SAMANTHA VINOGRAD: I don't think so. I think journalists report the facts. That's what journalists do. And they report what Congress is doing and they report what various political constituencies are thinking. I'm not a journalist. I'm an analyst. I'm paid to provide my opinion on-air, that’s one thing and journalists are doing their jobs and reporting the facts. So, I don't think that putting the press in one basket is helpful in this way. Trump does that, but we shouldn't do that.
STELTER: Right, Trump does do that. But there have been a number of prominent Congressional Democrats including Nancy Pelosi who have said it's the media making all this noise, Max. For example, she says the media really focuses on pro-impeachment Democrats and interviews them quite often. Do you think that’s a real critique that she's making?
MAX BOOT: No. I think that’s, again, blaming the messenger. I mean, the real impetus for impeachment is coming from a lot of liberal members of Congress, especially a lot of Democratic presidential candidates who are appealing to the base and I think there is a split in the media. There's not a monolithic view.
I mean, leaving reporters aside who are supposed to be just reporting the news but even looking at analysts and opinion-mongers like me, I mean, personally, I'm ambivalent about it. I think that on legal and moral grounds, yes, Trump needs to be impeached because he has broken the law, he’s betrayed the constitution.
But, I'm also cognizant of the political reality, which is he is not going to be convicted by a Republican-controlled Senate. He could use that to claim unfair exoneration. So, it’s a very difficult balancing act. And you see even among commentators who are very critical of Trump like me, there is a split. Because some say let's go forward with impeachment. Others are saying, on pragmatic grounds, no we shouldn't. And clearly, Nancy Pelosi is in the “no we shouldn't camp” at least for the moment.
STELTER: Let’s look at the data. Cable news conversations. The number of mentions about impeachment have clearly been on the rise. You can see here. The spring of 2017 versus the spring of 2018 versus this spring. What is that? What do we attribute that too? Margaret.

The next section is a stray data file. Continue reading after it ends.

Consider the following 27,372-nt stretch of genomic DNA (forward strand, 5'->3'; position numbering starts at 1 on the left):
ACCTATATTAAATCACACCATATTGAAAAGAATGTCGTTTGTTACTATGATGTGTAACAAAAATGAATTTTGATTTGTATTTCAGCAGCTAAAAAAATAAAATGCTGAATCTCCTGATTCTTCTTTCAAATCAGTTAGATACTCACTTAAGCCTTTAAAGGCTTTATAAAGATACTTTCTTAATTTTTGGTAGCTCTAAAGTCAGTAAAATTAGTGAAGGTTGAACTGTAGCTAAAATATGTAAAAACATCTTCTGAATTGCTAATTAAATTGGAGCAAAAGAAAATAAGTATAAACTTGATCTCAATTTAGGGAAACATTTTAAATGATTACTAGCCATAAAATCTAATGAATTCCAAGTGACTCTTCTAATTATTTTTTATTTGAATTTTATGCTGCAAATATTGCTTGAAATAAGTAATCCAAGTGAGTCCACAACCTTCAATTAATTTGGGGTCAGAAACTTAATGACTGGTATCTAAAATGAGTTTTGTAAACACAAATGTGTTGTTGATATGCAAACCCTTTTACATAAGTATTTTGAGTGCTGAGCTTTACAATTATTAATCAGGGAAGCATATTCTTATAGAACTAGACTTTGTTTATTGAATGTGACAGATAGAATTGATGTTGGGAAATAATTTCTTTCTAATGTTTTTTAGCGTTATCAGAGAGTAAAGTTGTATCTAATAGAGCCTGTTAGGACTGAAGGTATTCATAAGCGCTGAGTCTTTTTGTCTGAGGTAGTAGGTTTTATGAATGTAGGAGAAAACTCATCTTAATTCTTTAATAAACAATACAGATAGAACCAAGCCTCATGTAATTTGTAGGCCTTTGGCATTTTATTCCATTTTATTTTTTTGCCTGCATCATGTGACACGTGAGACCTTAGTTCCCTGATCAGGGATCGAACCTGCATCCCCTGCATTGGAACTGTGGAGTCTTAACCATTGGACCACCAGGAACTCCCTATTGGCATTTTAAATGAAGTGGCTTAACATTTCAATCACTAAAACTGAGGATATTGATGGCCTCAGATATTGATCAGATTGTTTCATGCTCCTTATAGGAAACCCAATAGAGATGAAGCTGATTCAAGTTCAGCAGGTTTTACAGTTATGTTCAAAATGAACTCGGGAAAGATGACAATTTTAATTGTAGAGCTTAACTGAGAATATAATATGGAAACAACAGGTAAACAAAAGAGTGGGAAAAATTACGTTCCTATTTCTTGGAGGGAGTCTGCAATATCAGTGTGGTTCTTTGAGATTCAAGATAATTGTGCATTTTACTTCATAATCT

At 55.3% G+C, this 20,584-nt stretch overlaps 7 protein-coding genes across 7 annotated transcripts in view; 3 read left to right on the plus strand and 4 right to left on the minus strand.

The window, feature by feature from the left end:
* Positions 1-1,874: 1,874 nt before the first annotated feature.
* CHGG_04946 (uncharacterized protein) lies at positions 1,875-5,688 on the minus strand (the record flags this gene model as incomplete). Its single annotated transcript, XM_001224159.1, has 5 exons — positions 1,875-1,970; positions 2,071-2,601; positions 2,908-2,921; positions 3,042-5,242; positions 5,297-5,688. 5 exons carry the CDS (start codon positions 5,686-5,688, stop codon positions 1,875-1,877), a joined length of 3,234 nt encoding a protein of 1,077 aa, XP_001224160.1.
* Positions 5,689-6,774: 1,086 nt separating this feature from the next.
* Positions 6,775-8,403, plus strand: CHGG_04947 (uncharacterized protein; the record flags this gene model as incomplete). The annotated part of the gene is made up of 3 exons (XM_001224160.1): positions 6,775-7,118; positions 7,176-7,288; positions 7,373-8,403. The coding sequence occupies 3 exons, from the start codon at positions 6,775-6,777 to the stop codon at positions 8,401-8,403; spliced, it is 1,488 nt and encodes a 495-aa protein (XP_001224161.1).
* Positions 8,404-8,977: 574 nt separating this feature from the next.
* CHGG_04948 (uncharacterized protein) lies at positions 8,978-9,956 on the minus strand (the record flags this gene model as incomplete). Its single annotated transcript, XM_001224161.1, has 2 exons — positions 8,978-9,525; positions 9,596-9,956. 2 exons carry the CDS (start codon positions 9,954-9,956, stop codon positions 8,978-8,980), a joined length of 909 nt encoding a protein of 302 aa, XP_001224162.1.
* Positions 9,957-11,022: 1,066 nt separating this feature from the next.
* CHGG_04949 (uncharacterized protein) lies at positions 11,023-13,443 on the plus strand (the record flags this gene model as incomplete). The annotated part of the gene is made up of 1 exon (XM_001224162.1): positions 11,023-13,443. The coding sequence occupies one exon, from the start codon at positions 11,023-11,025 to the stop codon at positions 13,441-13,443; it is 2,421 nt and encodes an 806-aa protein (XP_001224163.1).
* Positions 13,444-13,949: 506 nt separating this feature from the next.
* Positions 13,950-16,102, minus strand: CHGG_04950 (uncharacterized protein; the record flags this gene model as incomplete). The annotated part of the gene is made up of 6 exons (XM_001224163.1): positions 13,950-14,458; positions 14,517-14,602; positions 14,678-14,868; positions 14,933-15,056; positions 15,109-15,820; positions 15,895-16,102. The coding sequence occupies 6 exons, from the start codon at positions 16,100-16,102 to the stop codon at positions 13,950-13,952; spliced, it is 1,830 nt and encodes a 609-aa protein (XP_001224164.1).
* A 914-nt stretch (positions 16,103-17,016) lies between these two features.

MARGARET SULLIVAN: Well, I mean, it's in the air. And I don't think the media put it -- what President Trump has done, the release of the Mueller Report, all of these things add to you know, the political and cultural environment that brings impeachment to the fore. But I do not hear talking to straight news journalists that there's a push. That's just really anathema to the way we do business.
STELTER: What about the business model though? Don't web sites want those clicks, don’t television networks want those ratings that would come from impeachment hearings?
SULLIVAN: Well, they may but I don't think that that's a reason that -- I have not heard journalists talking that way. So, you know, that may be going on in the background or in corporate offices but I don't think that journalists even really think that way.
STELTER: But back to Sam's point it's important to separate between commentators—liberal commentators who do want impeachment and are advocating for it, liberal journalists at left-leaning magazines who are advocating for it versus newsrooms-- versus journalists and newsrooms.
SULLIVAN: Right. I do think as Max said, you have to draw a distinction between commentators and news reporters. And there's a big difference there and we ought to honor it.
BOOT: And in a sentence, Brian, I would say it's not the media that’s pushing for impeachment. It's reality that's pushing for impeachment.
STELTER: [Laughter] You know you're going to show up on Fox for that bite. That's going to be a bite they'll use against you now, Max.
BOOT: Help yourself, guys.